The Janubio Salt Pans are the island’s most famous, created in the early 20th century by Victor Fernandez and consisting of over 440,000 square meters of pans, making it the biggest salt refinery in the Canary Islands. Today, the area is a protected National Heritage site and produces up to 10,000 tons of salt each year, harvested by hand during the summer months. The historic site has also become a tourist attraction, and the gigantic patchwork of salt pans makes for a unique view, set against a backdrop of the black sand Janubio beach and attracting an array of native birds.
The Janubio Salt Pans are located on the southwest coast of Lanzarote, close to the village of Yaiza.
Address: Janubio Salt Pans, Lanzarote, Canary Islands, Spain
From $ 29
Cactus gets its due respect at this wildly prickly Lanzarote garden, which was inaugurated in 1990. The Jardín de Cactus is the final brainchild of beloved island native César Manrique, the painter, sculptor and architect whose work famously balanced both art and nature. The cactarium, which occupies a former quarry, is home to 7,200 cactus plants and 1,100 different species, all originating from far-off places such as the Americas and Africa.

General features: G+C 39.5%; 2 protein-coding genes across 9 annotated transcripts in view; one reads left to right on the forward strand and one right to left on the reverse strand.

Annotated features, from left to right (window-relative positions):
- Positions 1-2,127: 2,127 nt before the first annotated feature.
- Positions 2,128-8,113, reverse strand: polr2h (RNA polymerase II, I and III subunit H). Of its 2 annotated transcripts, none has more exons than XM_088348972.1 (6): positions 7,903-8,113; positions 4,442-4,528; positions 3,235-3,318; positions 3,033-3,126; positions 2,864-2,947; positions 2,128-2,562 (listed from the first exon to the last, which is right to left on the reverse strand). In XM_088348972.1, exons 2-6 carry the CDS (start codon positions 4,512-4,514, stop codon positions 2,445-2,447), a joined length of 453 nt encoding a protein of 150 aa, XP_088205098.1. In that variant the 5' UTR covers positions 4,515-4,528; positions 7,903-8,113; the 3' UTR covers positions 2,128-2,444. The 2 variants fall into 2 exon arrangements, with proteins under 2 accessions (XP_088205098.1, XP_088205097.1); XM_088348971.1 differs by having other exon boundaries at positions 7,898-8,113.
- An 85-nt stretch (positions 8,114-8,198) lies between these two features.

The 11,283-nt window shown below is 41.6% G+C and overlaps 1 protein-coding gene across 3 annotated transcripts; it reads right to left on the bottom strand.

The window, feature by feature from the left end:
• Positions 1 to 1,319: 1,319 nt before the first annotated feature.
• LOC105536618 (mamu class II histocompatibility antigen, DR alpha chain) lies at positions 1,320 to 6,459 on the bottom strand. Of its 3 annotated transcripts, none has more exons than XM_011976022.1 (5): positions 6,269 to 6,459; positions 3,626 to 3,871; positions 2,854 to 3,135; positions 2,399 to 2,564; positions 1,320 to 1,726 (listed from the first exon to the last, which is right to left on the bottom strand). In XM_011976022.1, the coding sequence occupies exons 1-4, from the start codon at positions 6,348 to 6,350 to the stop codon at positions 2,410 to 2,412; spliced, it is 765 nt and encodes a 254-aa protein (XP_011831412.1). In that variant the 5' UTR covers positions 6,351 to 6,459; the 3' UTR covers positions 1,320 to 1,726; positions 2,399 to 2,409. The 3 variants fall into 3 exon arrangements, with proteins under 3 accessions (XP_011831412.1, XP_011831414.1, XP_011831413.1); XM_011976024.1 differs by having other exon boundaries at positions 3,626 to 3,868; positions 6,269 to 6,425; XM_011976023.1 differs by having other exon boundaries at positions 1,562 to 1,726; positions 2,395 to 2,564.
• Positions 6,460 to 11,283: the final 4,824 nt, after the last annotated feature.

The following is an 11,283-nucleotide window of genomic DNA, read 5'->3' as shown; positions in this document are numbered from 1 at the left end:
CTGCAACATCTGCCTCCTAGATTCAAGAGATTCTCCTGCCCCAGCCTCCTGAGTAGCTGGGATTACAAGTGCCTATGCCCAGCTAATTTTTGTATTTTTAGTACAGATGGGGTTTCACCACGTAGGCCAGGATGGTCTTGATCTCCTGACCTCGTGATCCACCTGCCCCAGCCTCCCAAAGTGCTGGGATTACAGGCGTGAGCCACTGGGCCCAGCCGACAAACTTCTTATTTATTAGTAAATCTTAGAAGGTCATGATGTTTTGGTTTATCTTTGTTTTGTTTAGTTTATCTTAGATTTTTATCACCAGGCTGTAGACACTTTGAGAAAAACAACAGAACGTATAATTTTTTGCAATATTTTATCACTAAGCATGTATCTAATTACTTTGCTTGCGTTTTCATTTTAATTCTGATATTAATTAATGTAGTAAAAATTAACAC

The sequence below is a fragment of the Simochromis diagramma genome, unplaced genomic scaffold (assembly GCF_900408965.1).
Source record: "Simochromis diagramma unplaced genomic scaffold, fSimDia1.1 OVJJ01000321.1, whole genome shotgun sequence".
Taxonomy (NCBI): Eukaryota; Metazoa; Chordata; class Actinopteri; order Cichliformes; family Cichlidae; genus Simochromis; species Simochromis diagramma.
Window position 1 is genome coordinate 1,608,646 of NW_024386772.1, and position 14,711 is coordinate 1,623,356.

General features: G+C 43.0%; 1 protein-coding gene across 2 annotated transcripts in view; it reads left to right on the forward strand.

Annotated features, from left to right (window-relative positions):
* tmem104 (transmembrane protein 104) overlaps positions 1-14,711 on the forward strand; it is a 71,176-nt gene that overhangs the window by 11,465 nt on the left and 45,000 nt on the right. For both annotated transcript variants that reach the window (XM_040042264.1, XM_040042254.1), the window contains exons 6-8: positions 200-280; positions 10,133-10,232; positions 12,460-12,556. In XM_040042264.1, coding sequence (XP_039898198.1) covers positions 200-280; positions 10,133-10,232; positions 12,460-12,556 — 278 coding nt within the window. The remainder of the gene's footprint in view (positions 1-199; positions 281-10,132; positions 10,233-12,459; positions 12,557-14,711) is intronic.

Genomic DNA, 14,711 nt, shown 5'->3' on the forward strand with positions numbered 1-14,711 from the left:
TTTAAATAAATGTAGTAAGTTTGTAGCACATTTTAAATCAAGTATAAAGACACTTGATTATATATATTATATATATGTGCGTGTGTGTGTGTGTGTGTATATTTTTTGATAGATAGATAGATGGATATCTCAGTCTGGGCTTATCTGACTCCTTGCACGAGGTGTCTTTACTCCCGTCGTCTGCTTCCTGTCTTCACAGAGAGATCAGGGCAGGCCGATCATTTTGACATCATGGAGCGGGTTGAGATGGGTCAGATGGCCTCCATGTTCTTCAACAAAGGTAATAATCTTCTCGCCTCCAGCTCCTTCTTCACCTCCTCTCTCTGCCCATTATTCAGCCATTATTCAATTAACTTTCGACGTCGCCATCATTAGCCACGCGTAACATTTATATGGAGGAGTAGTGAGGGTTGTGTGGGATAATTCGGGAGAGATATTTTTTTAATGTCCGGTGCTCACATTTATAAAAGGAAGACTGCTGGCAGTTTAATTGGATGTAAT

While there, you can wander the various levels of the amphitheater-shaped garden by traversing its many paths, all lined by peculiar rock formations, various water features and of course, the thorny plants themselves. Spy the giant Don Quijote-style windmill that tops the garden, then take a garden-break by visiting the artisanal goods-filled shop, or by grabbing a bite to eat at the restaurant and terrace.
The best way to get to the Cactus Gardens is by car. Located in the northeastern Lanzarote town of Gautiza and surrounded more or less by agricultural land, the gardens are identifiable from the main road thanks to a giant eight-meter-tall cactus. To take advantage of optimal lighting and to encounter fewer crowds, plan to make your visit during the afternoon.
Address: Carretera General del Norte, s/n Guatiza, Lanzarote, Spain
Hours: Daily 10 a.m. to 5:45 p.m.
Admission: Adults: 5,50 Euros; Children 7-12: 2,75 Euros
From $ 73
Far removed from the golden sands and azure waters of Lanzarote’s principal beach resorts, the coastal landscape of El Golfo harbors one of the island’s most unique geological areas. A rare example of an ancient hydro-volcano, a combination of volcanic eruptions and sea erosions have imprinted the shore with a half-moon shaped crater lake, Lago Verde (Green Lake), separated from the sea by a stretch of black sand.
Looking down over the beach from the surrounding cliff tops is the best way to view the site, an otherworldly landscape famous for its startling contrasts of colors and shapes. The lime-green waters of the crater lake (the result of the Ruppia Maritima algae that lives in the waters) appear almost luminous against the black sand beach, itself a peculiar blend of black volcanic sand and green Olivine stones, and the small bay is framed by a rugged chain of eroded volcanic rocks.